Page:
Marijuana Arrest Data Absent From Latest FBI Uniform Crime Report

DISTRICT OF COLUMBIA: Tabulations calculating the percentage of annual marijuana arrests nationwide are absent from the 2017 edition of the FBI Uniform Crime Report, which the agency released on Monday.

The table, ‘Arrests for Drug Abuse Violations: Percent Distribution by Region,’ had for decades appeared in the section of the FBI report entitled ‘Persons Arrested.’ It was one of over 50 tables eliminated from this year’s edition of the Crime Report. NORML had relied on the table in order to extrapolate and publicize annual marijuana arrest data, which it has tracked since 1965.

According to the latest FBI report, police made 1,572,579 arrests for illicit drug offenses in 2016. This total represents nearly a six percent increase in arrests since 2015.

Although data with regard to what percentage of these drug arrests were marijuana-related was absent from this year’s report, the FBI did provide percentages by request to Marijuana Majority’s Tom Angell, who summarized the data in a column for Forbes.com.

The unpublished data estimates that police made 653,249 arrests for cannabis-related violations in 2016. Of these, 587,516 arrests (90 percent of all marijuana arrests) were for possession-related offenses.

The arrest total is an increase from 2015 figures and marks the first year-to-year uptick in nationwide marijuana arrests in nearly a decade. The uptick comes at a time when eight states have enacted laws to regulate the adult use of cannabis and when public support for legalizing the plant is at a record high.

For more information, contact Justin Strekal, NORML Political Director, at (202) 483-5500.

FBI Reports More Than 653,000 Arrests For Marijuana Offenses In 2016

DISTRICT OF COLUMBIA:  An estimated 653,249 arrests were made nationwide for marijuana in 2016, according to the Federal Bureau of Investigation’s annual Crime In the United States (CIUS) report. This means one person was arrested for marijuana approximately every 48 seconds on average in the United States.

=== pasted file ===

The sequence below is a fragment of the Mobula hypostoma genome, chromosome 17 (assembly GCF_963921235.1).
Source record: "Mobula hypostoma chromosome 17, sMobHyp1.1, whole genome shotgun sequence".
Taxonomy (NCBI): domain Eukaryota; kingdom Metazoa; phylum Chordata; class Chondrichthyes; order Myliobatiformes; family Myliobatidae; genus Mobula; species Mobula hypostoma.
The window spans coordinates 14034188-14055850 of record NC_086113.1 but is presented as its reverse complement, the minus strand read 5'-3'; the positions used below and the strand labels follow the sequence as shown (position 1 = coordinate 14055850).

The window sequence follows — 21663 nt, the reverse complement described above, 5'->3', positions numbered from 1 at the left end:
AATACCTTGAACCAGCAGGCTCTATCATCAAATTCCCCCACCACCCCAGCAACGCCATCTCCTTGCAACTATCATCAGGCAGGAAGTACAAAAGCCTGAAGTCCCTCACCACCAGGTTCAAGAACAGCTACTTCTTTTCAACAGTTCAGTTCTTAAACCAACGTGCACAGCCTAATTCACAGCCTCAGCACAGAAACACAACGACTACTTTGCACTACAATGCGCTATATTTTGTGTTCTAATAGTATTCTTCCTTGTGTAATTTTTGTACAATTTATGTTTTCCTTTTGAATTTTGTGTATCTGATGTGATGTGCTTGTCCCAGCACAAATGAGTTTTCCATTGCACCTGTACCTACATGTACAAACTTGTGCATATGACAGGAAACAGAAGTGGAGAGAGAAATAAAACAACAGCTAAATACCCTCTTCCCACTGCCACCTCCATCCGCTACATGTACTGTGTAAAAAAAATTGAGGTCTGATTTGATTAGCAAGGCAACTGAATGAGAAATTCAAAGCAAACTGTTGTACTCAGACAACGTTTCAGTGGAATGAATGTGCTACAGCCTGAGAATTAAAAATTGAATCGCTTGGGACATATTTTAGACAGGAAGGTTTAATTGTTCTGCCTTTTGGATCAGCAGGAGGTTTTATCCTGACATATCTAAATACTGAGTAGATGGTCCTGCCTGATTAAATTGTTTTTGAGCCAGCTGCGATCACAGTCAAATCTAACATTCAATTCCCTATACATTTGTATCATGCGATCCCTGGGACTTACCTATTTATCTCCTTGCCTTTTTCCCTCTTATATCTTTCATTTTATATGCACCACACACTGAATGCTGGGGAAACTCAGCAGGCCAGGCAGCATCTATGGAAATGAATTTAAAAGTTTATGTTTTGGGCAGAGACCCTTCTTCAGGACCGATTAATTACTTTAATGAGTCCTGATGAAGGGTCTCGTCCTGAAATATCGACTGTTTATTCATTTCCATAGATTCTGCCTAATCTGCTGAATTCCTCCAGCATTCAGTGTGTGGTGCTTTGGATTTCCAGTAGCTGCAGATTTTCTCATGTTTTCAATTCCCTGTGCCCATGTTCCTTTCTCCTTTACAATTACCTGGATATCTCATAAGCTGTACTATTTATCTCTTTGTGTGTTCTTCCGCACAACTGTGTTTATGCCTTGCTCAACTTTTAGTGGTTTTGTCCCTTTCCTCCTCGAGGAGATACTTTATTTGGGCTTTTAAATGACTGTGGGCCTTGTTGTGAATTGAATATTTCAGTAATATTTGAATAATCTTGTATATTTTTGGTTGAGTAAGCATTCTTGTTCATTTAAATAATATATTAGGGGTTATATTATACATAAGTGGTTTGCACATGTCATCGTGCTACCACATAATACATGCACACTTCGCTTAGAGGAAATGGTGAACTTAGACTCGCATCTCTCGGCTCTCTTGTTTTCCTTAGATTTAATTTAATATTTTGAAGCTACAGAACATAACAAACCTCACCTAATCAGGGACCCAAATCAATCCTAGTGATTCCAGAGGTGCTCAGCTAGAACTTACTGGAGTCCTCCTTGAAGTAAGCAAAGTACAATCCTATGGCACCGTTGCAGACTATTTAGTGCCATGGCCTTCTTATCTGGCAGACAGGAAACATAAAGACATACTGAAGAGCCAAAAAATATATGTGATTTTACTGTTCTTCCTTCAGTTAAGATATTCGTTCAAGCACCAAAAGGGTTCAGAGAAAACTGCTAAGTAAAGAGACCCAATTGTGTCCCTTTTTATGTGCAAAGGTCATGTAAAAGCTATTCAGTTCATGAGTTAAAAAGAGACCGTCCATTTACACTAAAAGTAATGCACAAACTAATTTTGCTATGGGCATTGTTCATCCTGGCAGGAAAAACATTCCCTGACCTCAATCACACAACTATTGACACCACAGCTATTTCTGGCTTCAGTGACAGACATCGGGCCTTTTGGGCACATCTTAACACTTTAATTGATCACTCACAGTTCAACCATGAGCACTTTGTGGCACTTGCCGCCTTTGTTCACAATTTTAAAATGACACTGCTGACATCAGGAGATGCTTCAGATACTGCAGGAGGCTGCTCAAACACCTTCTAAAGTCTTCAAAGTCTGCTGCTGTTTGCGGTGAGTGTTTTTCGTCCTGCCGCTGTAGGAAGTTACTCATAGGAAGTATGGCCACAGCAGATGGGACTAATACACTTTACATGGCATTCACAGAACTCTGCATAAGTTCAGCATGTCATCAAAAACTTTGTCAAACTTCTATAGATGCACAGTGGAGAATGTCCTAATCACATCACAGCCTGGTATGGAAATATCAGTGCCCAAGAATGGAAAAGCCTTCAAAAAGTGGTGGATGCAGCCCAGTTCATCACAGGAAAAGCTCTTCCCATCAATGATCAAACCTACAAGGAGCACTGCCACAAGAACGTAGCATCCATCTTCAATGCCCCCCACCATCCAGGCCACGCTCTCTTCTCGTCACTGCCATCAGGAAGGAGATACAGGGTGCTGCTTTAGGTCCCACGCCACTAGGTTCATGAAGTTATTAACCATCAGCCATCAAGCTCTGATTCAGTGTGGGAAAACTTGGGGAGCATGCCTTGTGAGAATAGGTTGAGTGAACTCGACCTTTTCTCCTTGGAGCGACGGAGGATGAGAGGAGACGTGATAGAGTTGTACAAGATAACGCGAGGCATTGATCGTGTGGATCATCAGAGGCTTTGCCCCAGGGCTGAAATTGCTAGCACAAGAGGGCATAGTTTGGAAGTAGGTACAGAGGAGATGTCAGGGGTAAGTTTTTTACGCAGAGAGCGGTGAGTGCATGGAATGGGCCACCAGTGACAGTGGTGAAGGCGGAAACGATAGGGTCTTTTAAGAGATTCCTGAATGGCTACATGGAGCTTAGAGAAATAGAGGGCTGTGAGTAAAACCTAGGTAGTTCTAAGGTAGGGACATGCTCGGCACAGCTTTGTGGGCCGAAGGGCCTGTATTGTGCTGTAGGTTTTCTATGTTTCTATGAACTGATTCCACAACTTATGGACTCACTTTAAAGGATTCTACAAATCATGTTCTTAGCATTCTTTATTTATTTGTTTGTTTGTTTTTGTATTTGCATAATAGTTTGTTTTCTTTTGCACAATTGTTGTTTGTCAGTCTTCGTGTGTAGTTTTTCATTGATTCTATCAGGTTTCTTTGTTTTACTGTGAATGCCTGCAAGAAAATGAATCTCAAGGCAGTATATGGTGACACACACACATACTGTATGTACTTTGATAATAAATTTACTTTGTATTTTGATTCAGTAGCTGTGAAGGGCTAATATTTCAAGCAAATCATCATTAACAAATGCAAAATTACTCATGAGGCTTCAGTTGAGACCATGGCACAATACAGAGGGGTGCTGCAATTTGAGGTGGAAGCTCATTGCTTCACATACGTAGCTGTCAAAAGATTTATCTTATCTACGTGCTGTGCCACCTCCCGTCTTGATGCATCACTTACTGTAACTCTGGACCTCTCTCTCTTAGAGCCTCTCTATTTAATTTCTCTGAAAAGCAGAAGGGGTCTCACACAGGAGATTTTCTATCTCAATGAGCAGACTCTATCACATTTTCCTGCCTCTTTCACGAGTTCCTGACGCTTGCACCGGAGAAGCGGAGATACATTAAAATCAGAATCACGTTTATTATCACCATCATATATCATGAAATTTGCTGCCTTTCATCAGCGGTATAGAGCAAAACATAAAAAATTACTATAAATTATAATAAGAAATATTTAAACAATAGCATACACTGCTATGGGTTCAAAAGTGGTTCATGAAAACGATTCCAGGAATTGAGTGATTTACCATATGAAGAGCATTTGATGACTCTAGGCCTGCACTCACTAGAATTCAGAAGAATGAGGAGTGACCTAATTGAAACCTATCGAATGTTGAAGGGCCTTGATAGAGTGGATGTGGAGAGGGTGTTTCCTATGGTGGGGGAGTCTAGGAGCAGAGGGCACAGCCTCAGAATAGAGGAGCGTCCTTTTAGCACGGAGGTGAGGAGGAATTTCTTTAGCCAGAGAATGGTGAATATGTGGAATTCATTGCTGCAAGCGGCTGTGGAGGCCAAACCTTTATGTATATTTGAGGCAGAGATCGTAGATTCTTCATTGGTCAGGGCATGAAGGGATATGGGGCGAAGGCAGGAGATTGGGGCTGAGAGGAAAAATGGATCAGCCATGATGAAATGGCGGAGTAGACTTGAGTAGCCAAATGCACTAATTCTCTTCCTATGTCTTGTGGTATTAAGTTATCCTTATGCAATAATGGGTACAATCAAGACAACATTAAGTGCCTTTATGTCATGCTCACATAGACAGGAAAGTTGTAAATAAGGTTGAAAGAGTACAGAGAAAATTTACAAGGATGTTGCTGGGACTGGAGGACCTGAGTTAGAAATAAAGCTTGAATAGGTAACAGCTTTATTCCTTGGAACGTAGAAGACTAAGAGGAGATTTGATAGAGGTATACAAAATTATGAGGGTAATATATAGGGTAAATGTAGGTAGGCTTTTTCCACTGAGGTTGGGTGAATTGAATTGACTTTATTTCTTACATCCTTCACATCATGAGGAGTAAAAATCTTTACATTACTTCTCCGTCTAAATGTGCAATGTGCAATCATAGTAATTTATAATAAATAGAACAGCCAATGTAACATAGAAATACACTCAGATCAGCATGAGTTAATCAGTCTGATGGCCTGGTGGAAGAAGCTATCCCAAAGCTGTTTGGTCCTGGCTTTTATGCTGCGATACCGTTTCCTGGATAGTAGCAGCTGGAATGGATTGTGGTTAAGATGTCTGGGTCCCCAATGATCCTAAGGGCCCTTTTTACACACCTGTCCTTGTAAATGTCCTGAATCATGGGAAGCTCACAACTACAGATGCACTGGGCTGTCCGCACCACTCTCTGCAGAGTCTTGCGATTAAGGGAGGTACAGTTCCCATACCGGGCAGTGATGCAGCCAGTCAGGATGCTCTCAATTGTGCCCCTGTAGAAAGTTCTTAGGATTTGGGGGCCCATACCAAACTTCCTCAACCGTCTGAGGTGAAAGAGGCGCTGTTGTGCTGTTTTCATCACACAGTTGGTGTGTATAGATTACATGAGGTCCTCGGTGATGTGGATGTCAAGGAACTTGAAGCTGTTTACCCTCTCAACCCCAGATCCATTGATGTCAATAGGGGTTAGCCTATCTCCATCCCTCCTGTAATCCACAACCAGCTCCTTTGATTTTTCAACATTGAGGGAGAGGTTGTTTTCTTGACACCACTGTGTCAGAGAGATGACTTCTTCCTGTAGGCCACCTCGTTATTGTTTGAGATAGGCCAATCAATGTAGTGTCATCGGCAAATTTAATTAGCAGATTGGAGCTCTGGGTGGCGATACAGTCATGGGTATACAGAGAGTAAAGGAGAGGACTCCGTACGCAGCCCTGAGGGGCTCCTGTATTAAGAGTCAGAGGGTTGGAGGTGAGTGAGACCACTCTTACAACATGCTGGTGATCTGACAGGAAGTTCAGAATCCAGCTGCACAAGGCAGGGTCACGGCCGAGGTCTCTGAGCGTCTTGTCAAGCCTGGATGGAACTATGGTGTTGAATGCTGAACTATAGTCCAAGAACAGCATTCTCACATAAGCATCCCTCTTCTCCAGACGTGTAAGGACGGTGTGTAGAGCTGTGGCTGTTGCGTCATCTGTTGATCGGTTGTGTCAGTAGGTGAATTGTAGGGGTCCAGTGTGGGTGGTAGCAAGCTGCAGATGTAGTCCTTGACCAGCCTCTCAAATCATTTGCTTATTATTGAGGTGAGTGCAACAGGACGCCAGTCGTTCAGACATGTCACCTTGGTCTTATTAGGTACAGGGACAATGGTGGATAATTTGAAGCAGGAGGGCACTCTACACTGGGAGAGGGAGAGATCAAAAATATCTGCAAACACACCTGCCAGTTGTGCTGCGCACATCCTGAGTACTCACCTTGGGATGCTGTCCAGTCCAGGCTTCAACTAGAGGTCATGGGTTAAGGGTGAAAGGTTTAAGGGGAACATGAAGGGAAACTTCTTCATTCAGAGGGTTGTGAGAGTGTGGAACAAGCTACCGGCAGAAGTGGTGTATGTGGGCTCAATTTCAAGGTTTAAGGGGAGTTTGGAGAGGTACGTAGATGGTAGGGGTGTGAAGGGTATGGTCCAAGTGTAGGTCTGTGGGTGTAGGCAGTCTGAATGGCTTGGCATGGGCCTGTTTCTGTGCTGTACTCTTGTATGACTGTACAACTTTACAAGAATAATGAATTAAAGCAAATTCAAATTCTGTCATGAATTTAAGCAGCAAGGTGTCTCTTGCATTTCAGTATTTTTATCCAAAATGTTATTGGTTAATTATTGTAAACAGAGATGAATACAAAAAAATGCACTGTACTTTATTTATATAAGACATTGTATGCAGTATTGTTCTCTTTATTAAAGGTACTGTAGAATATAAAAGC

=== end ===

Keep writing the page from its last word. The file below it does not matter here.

The full report is available here:  (Note: Marijuana-specific data was not published online but is available upon request.)

“Arresting and citing over half a million people a year for a substance that is objectively safer than alcohol is a travesty,” said Morgan Fox, director of communications for the Marijuana Policy Project. “Despite a steady shift in public opinion away from marijuana prohibition, and the growing number of states that are regulating marijuana like alcohol, marijuana consumers continue to be treated like criminals throughout the country. This is a shameful waste of resources and can create lifelong consequences for the people arrested.”

There are currently eight states that regulate marijuana similarly to alcohol for adults, four of which voted to do so in November 2016. Marijuana possession is also legal for adults in the District of Columbia. Twenty-three states and D.C. considered legislation in 2017 to regulate marijuana, including in Vermont where the legislature approved such a measure before the governor vetoed it.

“Regulating marijuana for adults creates jobs, generates tax revenue, protects consumers, and takes money away from criminals,” Fox continued. “It is time for the federal government and the rest of the states to stop ruining peoples’ lives and enact sensible marijuana policies.”

U.S. Marijuana Arrests Up Despite Changing Views: Pro-Pot Group

Despite an increasing number of Americans who do not view marijuana use as a crime, pot arrests across the United States increased last year for the first time since 2009, proponents of the drug’s legalization said on Monday.

Citing the FBI’s annual Uniform Crime Report released on Monday, the pro-legalization Marijuana Policy Project said 700,993 arrests were made for pot-related offenses during 2014, up from 693,058 the year before.